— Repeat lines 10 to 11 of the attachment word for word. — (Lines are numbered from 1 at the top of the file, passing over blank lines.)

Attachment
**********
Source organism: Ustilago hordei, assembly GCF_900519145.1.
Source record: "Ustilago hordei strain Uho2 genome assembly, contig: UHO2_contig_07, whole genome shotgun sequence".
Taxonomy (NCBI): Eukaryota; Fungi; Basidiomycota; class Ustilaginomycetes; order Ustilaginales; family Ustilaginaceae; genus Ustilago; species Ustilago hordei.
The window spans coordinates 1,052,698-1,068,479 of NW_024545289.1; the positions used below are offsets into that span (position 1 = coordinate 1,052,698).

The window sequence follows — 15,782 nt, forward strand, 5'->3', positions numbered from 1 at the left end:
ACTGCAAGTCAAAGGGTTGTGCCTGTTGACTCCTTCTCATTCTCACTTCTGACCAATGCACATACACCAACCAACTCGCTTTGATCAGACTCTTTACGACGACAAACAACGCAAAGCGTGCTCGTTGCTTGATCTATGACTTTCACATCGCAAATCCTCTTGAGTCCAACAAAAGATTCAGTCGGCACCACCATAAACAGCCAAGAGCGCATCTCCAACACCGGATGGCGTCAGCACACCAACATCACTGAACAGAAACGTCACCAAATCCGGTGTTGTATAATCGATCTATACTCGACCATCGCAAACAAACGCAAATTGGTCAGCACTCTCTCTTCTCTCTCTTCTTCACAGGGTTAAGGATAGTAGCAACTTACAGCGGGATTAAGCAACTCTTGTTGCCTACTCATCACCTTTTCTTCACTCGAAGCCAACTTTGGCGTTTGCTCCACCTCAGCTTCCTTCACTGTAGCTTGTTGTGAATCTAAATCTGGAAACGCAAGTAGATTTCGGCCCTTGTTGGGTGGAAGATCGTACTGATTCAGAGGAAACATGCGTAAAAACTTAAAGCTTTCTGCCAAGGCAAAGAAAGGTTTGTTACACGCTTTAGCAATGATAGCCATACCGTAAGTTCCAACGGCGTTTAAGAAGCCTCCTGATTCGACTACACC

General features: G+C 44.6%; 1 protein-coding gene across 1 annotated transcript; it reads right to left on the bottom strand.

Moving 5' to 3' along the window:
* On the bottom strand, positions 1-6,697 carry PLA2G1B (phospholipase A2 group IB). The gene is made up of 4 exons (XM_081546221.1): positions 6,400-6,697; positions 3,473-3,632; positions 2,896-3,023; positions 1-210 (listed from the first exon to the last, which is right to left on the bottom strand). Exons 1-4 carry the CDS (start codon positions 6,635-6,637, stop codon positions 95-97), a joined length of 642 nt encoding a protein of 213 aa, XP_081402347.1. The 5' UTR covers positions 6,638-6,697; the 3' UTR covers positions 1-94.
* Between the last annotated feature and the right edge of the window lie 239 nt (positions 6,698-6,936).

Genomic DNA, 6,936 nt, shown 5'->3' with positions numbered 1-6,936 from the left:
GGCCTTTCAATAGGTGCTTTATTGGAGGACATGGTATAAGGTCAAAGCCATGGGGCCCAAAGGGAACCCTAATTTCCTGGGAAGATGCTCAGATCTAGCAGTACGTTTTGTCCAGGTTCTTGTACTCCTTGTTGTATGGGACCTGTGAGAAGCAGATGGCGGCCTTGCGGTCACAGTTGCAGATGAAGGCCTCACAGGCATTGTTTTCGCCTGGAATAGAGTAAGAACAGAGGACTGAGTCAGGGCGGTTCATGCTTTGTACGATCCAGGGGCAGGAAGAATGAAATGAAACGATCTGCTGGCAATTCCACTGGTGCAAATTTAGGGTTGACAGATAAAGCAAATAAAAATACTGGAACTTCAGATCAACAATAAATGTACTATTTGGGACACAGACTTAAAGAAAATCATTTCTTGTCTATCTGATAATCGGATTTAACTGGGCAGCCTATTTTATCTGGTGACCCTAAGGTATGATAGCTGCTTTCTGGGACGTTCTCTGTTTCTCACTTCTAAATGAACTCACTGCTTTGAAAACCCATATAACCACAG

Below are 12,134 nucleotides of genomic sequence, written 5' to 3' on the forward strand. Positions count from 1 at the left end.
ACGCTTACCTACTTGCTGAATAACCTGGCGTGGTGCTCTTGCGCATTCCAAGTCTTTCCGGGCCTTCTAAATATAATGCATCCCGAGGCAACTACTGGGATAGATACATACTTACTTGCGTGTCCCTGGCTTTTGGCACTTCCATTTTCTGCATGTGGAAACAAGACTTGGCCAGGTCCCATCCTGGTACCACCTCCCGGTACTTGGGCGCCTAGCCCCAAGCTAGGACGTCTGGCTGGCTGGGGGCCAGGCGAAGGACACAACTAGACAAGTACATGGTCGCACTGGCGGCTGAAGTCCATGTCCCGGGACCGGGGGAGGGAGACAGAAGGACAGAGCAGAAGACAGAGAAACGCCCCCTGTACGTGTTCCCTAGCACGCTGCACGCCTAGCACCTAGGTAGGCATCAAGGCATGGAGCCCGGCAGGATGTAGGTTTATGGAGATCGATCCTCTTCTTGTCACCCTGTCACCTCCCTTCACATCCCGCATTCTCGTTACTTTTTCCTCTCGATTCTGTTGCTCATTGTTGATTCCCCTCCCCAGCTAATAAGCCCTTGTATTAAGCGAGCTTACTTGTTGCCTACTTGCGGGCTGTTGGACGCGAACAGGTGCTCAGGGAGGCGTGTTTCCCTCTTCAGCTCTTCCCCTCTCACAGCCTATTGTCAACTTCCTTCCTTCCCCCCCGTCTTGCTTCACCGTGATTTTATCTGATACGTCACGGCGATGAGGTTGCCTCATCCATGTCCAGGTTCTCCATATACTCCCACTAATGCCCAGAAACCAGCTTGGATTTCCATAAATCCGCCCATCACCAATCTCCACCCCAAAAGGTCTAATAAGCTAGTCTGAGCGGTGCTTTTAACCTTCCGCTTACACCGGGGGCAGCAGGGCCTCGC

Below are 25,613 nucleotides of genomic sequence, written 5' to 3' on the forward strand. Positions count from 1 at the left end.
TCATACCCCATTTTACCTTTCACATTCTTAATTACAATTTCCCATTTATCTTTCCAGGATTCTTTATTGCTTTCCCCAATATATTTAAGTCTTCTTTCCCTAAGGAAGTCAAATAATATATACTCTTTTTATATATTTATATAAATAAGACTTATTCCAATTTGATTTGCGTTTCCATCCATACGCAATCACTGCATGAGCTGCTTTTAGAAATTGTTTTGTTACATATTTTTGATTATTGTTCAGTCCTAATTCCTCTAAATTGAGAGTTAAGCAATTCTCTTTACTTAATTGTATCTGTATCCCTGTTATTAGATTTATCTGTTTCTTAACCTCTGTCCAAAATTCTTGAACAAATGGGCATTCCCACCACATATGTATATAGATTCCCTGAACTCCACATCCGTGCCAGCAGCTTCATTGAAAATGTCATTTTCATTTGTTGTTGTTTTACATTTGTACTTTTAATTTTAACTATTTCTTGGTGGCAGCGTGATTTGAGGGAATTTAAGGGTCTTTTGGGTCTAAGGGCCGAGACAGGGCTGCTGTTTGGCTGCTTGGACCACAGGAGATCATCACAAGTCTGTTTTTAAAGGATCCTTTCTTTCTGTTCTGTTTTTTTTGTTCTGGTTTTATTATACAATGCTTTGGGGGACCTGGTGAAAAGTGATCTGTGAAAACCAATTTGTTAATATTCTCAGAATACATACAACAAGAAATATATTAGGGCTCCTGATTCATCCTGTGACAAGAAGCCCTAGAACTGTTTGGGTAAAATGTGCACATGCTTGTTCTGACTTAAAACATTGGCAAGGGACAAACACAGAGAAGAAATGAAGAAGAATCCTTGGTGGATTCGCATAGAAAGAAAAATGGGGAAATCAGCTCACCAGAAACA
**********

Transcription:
* Between the last annotated feature and the right edge of the window lie 239 nt (positions 6,698-6,936).

Genomic DNA, 6,936 nt, shown 5'->3' with positions numbered 1-6,936 from the left: